Wounded, ill and injured Soldiers embark on Where Heroes Rendezvous 101 mile bike ride
By Annette P. Gomes, Warrior Care and Transition

FORT CAMPBELL, Ky., - The state of Kentucky is known for its rolling hills, streams, springs and diverse landscapes, and now the site of the 2019 Where Heroes Rendezvous 101 mile bike ride that goes around Fort Campbell, Kentucky and its surrounding communities. The event, formally known as the Bluegrass Rendezvous, featured 70 wounded, ill and injured Soldiers from Fort Campbell and Fort Stewart, Georgia including leaders from the Fort Campbell Warrior Transition Battalion. The ride is one of many adaptive outreach programs available for Soldiers.

Riders began training in the spring of 2019, often riding twice a week. U.S. Army Lt. Col. Heath Holt, Commander, Fort Campbell Warrior Transition Battalion, says adaptive reconditioning plays a key role in a Soldiers recovery.

"This program is amazing and we're here to help people realize what their challenges are and help them overcome their challenges and get on to the next thing. There is more out there for them," Holt said. "There's a level of resilience that shines through and the race is a great example of that. It is also great to see Soldiers come from far and wide participating."

Retired U.S. Army Sgt. Shawn Lowney traveled 1200 hundred miles from Massachusetts and retired U.S. Army Sgt. 1st Class Brian McCord, arrived from Fort Stewart to participate in this year's ride. Both agree the event was about more than physical activity.

"I have a variety of injuries ranging from a traumatic brain injury to a bilateral shoulder tear. My body was broken, but Fort Campbell's Warrior Transition Battalion picked me back up," Lowney said. "It is an awesome feeling to be here and be around people that understand you and you simply don't feel like you are alone."

"This was my first ride and I simply want to give back and I said if I ever got the opportunity I was going to do just that," McCord added.

For first time participant U.S. Army Staff Sgt. Geoff Wagner, a Religious Affairs Specialist at Fort Campbell, the ride was deeply personal. After enduring major back injuries coupled with a diagnosis of stenosis, an abnormal narrowing of blood vessels, Wagner healed at the Fort Campbell WTB where he was introduced to the adaptive reconditioning sports program.

"I initially met with Lindsey Davison, the Physical Therapist here at Fort Campbell, and we created a living profile. It consisted of what I could do since my injuries as opposed to what I could not do," Wagner explained. "I have rods and screws in my back and the stenosis didn't help, but I found a recumbent bike felt right and allowed me to move with little to no pain. I have lost 27 pounds over the last three months." This was also a tribute to my father and his love of bike competitions. I practiced on his 45-year-old bike while training," he added.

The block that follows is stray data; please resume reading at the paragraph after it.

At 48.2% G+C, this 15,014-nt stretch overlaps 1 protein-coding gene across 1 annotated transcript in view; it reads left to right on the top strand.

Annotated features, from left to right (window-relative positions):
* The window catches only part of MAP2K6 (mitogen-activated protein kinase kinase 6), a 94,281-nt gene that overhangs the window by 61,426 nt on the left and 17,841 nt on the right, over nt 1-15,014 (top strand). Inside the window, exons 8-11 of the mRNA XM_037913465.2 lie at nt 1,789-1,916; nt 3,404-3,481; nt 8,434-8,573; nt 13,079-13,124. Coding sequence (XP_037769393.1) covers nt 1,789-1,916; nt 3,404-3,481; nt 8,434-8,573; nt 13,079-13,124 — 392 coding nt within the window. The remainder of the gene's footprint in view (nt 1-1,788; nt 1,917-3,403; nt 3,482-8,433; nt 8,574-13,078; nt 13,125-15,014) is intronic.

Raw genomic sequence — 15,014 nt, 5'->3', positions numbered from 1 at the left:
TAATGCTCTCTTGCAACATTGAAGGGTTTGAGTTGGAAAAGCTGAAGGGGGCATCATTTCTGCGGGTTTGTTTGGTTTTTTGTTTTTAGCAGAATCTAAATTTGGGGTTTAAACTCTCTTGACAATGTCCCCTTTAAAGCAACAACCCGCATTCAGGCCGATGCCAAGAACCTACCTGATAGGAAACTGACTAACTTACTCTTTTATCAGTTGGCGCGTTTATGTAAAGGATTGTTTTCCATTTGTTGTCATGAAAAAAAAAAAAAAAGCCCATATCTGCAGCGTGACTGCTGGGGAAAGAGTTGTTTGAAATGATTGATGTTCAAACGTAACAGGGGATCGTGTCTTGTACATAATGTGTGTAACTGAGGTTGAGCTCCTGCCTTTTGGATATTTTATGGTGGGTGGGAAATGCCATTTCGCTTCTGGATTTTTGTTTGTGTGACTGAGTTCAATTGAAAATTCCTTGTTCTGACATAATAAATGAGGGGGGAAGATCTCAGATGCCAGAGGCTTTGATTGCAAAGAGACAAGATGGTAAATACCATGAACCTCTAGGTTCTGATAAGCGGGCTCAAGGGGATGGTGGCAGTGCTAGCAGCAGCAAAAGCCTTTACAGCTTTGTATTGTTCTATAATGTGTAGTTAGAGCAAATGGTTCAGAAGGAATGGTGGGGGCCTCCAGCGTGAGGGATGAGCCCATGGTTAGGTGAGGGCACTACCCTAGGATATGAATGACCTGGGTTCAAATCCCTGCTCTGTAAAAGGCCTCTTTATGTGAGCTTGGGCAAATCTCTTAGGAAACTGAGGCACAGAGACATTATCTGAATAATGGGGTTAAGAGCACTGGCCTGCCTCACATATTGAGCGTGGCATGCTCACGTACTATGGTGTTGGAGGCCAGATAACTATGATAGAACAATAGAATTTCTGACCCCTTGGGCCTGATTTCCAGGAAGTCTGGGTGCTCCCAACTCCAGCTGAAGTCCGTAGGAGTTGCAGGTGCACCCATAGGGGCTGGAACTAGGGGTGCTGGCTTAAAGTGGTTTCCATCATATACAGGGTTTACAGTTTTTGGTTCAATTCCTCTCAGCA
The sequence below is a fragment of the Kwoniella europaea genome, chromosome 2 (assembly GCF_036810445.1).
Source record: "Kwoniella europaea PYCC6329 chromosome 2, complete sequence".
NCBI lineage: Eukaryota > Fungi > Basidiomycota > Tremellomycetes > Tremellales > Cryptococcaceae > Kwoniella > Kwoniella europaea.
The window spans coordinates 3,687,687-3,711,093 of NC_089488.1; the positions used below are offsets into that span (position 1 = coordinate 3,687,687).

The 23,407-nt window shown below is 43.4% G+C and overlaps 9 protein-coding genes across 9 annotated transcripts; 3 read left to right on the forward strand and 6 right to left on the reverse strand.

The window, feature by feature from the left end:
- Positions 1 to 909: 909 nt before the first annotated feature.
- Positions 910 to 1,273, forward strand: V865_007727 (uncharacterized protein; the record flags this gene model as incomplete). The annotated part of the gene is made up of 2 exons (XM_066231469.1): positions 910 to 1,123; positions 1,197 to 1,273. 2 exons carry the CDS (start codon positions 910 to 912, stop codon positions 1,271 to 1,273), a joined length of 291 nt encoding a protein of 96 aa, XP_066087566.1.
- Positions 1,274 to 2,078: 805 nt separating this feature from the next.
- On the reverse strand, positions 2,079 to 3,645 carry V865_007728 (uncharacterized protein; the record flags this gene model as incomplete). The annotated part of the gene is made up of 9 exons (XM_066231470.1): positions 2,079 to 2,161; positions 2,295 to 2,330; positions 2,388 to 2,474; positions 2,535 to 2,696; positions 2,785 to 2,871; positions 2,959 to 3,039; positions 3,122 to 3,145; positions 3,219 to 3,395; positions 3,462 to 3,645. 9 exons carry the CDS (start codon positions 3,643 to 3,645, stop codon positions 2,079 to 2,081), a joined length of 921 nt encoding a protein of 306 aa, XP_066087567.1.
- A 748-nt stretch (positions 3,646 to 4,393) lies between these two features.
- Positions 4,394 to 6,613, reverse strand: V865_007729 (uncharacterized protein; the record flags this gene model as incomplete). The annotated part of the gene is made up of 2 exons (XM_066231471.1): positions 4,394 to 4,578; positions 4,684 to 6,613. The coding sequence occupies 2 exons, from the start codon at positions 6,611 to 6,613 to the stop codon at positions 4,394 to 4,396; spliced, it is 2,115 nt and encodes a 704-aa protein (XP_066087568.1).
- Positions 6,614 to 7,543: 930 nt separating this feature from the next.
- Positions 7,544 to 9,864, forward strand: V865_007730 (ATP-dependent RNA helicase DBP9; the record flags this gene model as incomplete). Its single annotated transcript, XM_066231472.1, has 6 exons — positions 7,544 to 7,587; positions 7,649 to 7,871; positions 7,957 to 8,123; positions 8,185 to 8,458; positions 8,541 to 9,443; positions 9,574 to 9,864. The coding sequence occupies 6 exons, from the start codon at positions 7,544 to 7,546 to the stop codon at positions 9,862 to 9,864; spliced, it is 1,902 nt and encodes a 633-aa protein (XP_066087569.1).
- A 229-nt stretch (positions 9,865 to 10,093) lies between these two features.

Davison says the healing process is an opportunity for growth and works hard to help her Soldiers find a way to do something that can give them a sense of worth and purpose as well as help them adjust to their new normal post-injury or illness.

"[Some Soldiers] feel broken and we tell them they are absolutely not broken. We tell them that they have more opportunities now than ever before," Davison said. "By the time they get to us they need an energy, mental and emotional well-being booster. I do not say no to anybody who comes through our doors. Maybe they want to feel the wind in their hair they once felt when they rode motorcycles and can no longer ride them and a recumbent bike will fill that void. It is the wellness wheel."

U.S Army Sgt. 1st Class Ian Crawley says he has "pedaled a mile" in the participants shoes. With three abdominal surgeries and two lower back injuries, which resulted in nephropathy and radiculopathy in his left calf and foot along with the loss of movement in his toes, he says participating in this year's ride was a no brainer.

"Crossing the finish line was great. I was glad to have completed the ride, I was more excited for those who had never ridden 100 miles at one time," Crawley said.

Community members cheered and held up good luck signs along the route as participants completed the ride in approximately 10 hours. Crossing the finish line was an emotional moment for Wagner as he summed up the day's race.

"I'm dedicating this race to my friend Staff Sgt. Eric Allen Griffith. I just learned he passed and he was just 36 years-old," Wagner said. "Eric served God and his country well and it was an honor to serve with a man of integrity and conviction. It makes you realize you have to live your life to the fullest, you may have to make some adjustments, but make every day count."